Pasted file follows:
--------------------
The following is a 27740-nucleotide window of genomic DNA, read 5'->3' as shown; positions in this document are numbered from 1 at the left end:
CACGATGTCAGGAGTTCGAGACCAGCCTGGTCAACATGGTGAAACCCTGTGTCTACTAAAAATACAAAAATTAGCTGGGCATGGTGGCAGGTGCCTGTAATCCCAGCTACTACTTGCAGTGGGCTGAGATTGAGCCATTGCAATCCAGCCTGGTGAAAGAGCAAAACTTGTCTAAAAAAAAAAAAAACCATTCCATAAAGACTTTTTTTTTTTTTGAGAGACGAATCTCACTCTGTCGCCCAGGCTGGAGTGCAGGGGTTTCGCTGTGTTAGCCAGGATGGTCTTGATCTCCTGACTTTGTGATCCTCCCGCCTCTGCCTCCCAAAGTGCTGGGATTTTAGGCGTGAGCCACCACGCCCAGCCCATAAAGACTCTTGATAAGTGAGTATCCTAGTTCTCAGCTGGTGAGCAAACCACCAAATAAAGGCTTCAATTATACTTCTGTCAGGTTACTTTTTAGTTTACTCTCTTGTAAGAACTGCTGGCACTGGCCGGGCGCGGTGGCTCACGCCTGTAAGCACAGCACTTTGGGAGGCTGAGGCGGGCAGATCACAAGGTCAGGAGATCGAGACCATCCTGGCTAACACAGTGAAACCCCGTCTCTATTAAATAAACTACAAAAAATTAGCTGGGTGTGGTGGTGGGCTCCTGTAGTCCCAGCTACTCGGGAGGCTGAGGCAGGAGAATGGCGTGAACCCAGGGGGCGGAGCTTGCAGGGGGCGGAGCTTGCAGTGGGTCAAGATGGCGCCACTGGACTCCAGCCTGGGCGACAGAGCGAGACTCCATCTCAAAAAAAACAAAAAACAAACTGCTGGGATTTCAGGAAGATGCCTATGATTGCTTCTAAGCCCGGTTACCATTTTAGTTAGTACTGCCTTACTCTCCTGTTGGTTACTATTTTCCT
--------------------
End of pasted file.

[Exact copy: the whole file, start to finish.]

The following is a 27740-nucleotide window of genomic DNA, read 5'->3' as shown; positions in this document are numbered from 1 at the left end:
CACGATGTCAGGAGTTCGAGACCAGCCTGGTCAACATGGTGAAACCCTGTGTCTACTAAAAATACAAAAATTAGCTGGGCATGGTGGCAGGTGCCTGTAATCCCAGCTACTACTTGCAGTGGGCTGAGATTGAGCCATTGCAATCCAGCCTGGTGAAAGAGCAAAACTTGTCTAAAAAAAAAAAAAACCATTCCATAAAGACTTTTTTTTTTTTTGAGAGACGAATCTCACTCTGTCGCCCAGGCTGGAGTGCAGGGGTTTCGCTGTGTTAGCCAGGATGGTCTTGATCTCCTGACTTTGTGATCCTCCCGCCTCTGCCTCCCAAAGTGCTGGGATTTTAGGCGTGAGCCACCACGCCCAGCCCATAAAGACTCTTGATAAGTGAGTATCCTAGTTCTCAGCTGGTGAGCAAACCACCAAATAAAGGCTTCAATTATACTTCTGTCAGGTTACTTTTTAGTTTACTCTCTTGTAAGAACTGCTGGCACTGGCCGGGCGCGGTGGCTCACGCCTGTAAGCACAGCACTTTGGGAGGCTGAGGCGGGCAGATCACAAGGTCAGGAGATCGAGACCATCCTGGCTAACACAGTGAAACCCCGTCTCTATTAAATAAACTACAAAAAATTAGCTGGGTGTGGTGGTGGGCTCCTGTAGTCCCAGCTACTCGGGAGGCTGAGGCAGGAGAATGGCGTGAACCCAGGGGGCGGAGCTTGCAGGGGGCGGAGCTTGCAGTGGGTCAAGATGGCGCCACTGGACTCCAGCCTGGGCGACAGAGCGAGACTCCATCTCAAAAAAAACAAAAAACAAACTGCTGGGATTTCAGGAAGATGCCTATGATTGCTTCTAAGCCCGGTTACCATTTTAGTTAGTACTGCCTTACTCTCCTGTTGGTTACTATTTTCCT